Erosion based urbanism
A project focused on Kiribati, a country in the central Pacific Ocean formed by 32 atolls. LAIA is involved in to help the country to preserve the mainland available in their territory, and if possible, to increase it.
The current state of this project is represented by Kiribati Adaptation Program, a program initiated by the World Bank and funded by entities such as the Asian Development Bank, where sea walls are being proposed as the solution to stop sea-level rise effects on atolls.
However, these types of hard and static interventions create secondary issues due to the deviation of natural cycles such as ocean current and wind. Nature always finds its way, and because of these static walls/defenses, water is inundating areas which are not enclosed by these walls, thus contaminating groundwaters. It also increases erosion effects in other areas. An example occurred in Tarawa (the main island) when the expressway was built to connect Betio Island to the rest of the atoll, developed by New Zealand. The result of this intervention was the erosion of a small island located within the lagoon of the atoll, called Bikeman Island.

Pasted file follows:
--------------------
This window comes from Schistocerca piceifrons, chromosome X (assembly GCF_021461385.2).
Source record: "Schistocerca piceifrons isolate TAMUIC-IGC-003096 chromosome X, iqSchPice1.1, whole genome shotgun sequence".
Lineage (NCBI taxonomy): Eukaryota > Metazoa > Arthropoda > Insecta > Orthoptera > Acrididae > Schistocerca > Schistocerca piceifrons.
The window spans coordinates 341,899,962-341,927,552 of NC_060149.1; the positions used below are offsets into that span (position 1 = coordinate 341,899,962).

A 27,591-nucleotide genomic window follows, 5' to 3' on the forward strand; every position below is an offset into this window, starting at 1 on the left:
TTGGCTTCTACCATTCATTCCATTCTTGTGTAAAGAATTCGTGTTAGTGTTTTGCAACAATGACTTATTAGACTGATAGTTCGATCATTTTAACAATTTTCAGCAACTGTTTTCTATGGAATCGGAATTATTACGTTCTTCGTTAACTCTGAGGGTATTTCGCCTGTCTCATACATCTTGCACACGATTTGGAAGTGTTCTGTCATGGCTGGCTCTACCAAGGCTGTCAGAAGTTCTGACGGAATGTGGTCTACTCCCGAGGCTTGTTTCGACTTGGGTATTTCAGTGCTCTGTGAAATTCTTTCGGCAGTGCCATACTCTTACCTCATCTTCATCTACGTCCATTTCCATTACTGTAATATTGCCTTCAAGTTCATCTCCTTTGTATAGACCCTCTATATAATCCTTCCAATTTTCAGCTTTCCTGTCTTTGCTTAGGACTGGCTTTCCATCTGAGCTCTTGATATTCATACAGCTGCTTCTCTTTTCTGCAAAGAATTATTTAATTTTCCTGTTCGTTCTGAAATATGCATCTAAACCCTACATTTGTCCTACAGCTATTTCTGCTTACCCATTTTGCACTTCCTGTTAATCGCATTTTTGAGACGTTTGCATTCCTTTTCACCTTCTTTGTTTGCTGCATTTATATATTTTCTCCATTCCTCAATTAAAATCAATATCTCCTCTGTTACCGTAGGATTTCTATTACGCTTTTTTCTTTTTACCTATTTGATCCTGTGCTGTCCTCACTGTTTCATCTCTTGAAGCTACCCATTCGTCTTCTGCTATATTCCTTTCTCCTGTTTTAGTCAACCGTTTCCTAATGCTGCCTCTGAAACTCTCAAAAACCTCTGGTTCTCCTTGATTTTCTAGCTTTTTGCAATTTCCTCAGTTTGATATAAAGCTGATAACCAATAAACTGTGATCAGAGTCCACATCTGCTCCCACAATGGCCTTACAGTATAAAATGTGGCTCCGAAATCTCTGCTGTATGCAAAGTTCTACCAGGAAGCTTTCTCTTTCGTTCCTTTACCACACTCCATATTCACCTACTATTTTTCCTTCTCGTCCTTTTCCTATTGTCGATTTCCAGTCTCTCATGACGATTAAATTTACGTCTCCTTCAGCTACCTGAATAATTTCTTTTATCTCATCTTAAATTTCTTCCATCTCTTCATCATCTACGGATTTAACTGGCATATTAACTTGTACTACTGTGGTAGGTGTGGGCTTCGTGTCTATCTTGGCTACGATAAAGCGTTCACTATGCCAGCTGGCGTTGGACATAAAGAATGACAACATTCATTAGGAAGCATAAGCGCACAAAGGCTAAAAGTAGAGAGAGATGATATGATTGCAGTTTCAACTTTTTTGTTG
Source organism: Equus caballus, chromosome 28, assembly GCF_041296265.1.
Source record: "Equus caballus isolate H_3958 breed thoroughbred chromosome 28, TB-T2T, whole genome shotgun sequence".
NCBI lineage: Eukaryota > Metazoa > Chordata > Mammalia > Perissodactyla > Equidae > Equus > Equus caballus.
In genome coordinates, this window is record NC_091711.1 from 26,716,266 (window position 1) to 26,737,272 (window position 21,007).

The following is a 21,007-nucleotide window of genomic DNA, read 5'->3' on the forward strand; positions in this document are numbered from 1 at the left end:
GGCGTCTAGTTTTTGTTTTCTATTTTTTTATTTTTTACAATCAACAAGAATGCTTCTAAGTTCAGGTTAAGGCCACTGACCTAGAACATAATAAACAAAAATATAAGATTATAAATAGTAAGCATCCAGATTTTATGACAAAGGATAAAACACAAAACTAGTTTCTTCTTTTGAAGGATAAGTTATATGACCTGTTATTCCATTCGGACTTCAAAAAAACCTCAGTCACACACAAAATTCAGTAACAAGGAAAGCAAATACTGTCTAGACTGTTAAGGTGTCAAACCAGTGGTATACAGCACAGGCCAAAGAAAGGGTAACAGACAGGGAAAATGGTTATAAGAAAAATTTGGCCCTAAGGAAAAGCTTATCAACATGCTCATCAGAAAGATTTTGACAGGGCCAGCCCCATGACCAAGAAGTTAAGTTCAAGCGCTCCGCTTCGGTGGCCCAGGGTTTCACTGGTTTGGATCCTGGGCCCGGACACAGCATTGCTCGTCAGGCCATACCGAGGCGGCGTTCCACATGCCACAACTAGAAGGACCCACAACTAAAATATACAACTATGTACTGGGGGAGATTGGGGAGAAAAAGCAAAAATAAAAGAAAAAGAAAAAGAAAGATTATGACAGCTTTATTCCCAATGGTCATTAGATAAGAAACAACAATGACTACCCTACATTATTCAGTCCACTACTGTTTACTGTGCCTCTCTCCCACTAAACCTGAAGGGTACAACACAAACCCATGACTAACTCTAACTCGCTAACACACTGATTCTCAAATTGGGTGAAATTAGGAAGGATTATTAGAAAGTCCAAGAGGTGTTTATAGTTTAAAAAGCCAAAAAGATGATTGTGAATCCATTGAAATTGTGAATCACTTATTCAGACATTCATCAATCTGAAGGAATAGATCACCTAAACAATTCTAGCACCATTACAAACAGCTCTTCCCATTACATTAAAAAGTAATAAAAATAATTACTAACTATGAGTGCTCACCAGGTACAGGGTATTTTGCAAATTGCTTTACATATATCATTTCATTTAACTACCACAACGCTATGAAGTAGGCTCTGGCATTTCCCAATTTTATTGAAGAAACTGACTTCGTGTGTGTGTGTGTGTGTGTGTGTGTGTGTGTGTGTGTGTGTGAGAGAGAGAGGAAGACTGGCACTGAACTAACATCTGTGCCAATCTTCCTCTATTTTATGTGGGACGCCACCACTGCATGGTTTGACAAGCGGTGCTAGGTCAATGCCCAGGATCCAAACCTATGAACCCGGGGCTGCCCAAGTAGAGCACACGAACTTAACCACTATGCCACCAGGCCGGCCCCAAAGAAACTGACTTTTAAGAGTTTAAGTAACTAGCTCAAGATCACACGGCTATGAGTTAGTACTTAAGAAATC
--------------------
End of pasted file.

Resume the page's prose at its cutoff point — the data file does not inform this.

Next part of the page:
Given the failure presented by sea walls and other hard interventions, we propose the use of organic systems to protect Kiribati's mainland, ones that can adapt with the dynamism of atolls based on the growth and erosion of land. In this sense, the following techniques can be replicated and applied to similar ecosystems: a) Electrochemical reef construction, a way to regenerate coral reefs based on electro-estimulation; b) Regenerating autochthonous flora such as mangroves, or algae; c) Construction system to be used, based on local materials and construction methods. Our proposal develops these possibilities in detail.